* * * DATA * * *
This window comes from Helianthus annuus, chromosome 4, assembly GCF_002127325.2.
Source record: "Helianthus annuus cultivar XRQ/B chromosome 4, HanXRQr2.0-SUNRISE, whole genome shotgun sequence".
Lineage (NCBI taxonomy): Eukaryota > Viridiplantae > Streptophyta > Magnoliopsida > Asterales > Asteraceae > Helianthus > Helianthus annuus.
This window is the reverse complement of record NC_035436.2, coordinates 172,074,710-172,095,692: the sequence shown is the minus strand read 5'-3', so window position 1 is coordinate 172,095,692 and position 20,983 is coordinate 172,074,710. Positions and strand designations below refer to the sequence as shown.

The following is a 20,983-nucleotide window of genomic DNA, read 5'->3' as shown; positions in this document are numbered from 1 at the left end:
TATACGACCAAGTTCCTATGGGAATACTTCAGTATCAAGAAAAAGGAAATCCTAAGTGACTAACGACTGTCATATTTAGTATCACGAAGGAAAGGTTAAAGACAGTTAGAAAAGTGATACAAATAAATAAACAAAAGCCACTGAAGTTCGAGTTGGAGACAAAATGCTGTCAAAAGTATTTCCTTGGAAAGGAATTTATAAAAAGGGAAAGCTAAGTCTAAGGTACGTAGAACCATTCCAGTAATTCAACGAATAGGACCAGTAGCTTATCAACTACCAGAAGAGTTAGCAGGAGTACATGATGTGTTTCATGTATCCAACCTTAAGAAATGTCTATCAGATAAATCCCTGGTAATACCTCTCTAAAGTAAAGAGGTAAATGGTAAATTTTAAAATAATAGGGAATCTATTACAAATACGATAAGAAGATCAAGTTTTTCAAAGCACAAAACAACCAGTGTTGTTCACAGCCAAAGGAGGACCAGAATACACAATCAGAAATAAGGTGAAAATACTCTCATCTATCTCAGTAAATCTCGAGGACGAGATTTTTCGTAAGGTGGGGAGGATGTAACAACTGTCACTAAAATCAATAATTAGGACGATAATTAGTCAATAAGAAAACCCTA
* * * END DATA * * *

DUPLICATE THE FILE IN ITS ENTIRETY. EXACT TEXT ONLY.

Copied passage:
This window comes from Helianthus annuus, chromosome 4, assembly GCF_002127325.2.
Source record: "Helianthus annuus cultivar XRQ/B chromosome 4, HanXRQr2.0-SUNRISE, whole genome shotgun sequence".
Lineage (NCBI taxonomy): Eukaryota > Viridiplantae > Streptophyta > Magnoliopsida > Asterales > Asteraceae > Helianthus > Helianthus annuus.
This window is the reverse complement of record NC_035436.2, coordinates 172,074,710-172,095,692: the sequence shown is the minus strand read 5'-3', so window position 1 is coordinate 172,095,692 and position 20,983 is coordinate 172,074,710. Positions and strand designations below refer to the sequence as shown.

The following is a 20,983-nucleotide window of genomic DNA, read 5'->3' as shown; positions in this document are numbered from 1 at the left end:
TATACGACCAAGTTCCTATGGGAATACTTCAGTATCAAGAAAAAGGAAATCCTAAGTGACTAACGACTGTCATATTTAGTATCACGAAGGAAAGGTTAAAGACAGTTAGAAAAGTGATACAAATAAATAAACAAAAGCCACTGAAGTTCGAGTTGGAGACAAAATGCTGTCAAAAGTATTTCCTTGGAAAGGAATTTATAAAAAGGGAAAGCTAAGTCTAAGGTACGTAGAACCATTCCAGTAATTCAACGAATAGGACCAGTAGCTTATCAACTACCAGAAGAGTTAGCAGGAGTACATGATGTGTTTCATGTATCCAACCTTAAGAAATGTCTATCAGATAAATCCCTGGTAATACCTCTCTAAAGTAAAGAGGTAAATGGTAAATTTTAAAATAATAGGGAATCTATTACAAATACGATAAGAAGATCAAGTTTTTCAAAGCACAAAACAACCAGTGTTGTTCACAGCCAAAGGAGGACCAGAATACACAATCAGAAATAAGGTGAAAATACTCTCATCTATCTCAGTAAATCTCGAGGACGAGATTTTTCGTAAGGTGGGGAGGATGTAACAACTGTCACTAAAATCAATAATTAGGACGATAATTAGTCAATAAGAAAACCCTA